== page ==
Don't Let Apple Cripple Your BDR Business
I just completed my write-up for our BDR (backup and disaster recovery) product test, which we'll share in the March issue of Business Solutions magazine. There were a couple of surprises that emerged from the test. One in particular was the Apple laptop/desktop backup test. The testers, Eric Brown, CEO, and Kevin Danis, technical manager, at Remote Technology Management (RTM), shared their personal experiences with this challenge. "We only have a couple of customers that use Apple computers, and we've only ever been able to back up their data by creating a workaround that's cumbersome at best," says Brown.
There's three important things you need to know about backing up Apple computers:
1. Apple is not agent friendly. One of Apple's claims to fame is that their products are less affected by spam and viruses because of the controls they have in place to restrict which products can be installed on their hard drives. The downside is that the majority of BDR products use agents, so they can't be used on Apple products.
2. Apple has its own solution to this problem -- TimeMachine. Not only is this product not good, it's potentially harmful, according to RTM. "TimeMachine has no alerting capabilities, so if you're backing up a storage device that reaches its storage capacity, it will automatically start overwriting other backups," says Danis. "A VAR/MSP could potentially lose 6 months of backed up data in a short period."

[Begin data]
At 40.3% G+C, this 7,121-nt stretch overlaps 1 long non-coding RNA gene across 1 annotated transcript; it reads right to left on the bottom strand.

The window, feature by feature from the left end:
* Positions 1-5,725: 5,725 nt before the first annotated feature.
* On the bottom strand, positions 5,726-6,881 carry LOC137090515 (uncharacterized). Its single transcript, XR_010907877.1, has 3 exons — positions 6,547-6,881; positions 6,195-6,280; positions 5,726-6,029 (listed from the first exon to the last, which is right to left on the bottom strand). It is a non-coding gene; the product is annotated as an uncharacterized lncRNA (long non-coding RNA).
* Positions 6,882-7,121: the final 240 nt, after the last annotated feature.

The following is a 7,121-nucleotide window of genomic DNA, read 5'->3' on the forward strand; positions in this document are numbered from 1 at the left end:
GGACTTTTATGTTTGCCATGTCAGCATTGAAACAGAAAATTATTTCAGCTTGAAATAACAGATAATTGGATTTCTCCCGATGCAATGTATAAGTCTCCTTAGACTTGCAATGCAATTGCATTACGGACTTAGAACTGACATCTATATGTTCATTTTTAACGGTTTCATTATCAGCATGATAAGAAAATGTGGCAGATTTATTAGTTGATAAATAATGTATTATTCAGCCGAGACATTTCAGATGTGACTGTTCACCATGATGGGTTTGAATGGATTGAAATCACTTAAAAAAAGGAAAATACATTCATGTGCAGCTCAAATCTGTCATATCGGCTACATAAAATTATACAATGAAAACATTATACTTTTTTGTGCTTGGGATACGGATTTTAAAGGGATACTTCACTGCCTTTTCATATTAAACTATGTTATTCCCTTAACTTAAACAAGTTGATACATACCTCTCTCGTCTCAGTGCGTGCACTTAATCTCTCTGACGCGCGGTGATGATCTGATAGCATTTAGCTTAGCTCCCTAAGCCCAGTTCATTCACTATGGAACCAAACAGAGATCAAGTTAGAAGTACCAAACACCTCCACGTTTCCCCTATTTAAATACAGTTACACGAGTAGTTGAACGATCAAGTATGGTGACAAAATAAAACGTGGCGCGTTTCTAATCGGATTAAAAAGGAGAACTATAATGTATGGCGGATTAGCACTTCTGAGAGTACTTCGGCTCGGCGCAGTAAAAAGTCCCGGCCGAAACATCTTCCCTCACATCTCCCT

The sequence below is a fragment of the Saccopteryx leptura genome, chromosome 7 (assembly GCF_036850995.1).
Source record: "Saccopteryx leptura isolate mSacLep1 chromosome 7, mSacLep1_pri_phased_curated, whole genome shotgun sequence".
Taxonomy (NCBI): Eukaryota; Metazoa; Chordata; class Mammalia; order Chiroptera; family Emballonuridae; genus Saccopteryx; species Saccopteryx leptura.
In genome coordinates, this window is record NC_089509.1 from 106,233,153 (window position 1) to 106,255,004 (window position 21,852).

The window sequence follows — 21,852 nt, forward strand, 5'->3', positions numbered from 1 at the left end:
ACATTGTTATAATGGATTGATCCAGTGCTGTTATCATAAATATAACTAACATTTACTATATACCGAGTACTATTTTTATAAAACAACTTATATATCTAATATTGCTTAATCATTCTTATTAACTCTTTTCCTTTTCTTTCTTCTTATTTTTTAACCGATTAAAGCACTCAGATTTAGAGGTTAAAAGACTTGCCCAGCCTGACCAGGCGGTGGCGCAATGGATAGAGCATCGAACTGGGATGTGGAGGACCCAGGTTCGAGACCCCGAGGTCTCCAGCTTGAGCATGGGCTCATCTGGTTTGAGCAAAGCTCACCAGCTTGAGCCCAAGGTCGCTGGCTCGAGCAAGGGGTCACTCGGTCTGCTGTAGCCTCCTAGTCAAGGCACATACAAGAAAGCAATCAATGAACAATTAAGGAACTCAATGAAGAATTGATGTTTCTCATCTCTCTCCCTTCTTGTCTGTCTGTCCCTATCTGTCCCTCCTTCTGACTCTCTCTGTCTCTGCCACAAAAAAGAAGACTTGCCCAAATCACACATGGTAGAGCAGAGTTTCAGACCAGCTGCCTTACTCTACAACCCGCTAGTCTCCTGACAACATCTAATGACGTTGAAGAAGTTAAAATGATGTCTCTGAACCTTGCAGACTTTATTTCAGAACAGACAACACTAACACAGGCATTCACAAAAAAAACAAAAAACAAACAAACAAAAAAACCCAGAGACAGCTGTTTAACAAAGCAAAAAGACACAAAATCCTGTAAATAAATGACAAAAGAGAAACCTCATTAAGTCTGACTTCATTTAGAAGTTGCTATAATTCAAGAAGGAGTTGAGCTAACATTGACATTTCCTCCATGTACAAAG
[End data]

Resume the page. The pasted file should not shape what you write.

3. Apple does not support virtualization. Being able to start up a virtual machine locally or in the cloud offers several advantages, such as shortening the recovery time. Yet, Apple, which is still primarily a consumer company, does not support virtualization, according to RTM.
During the BDR product test, RTM discovered a viable solution to this problem: agentless BDRs. "With an agentless BDR, you're not installing anything on the device; you simply provide the IP address of the device you want to back up, and the BDR software does the rest without using TimeMachine," says Brown. "We were so impressed with this solution during the test, that we're planning to start using one of the agentless BDRs for our customers that use Apple laptops and computers."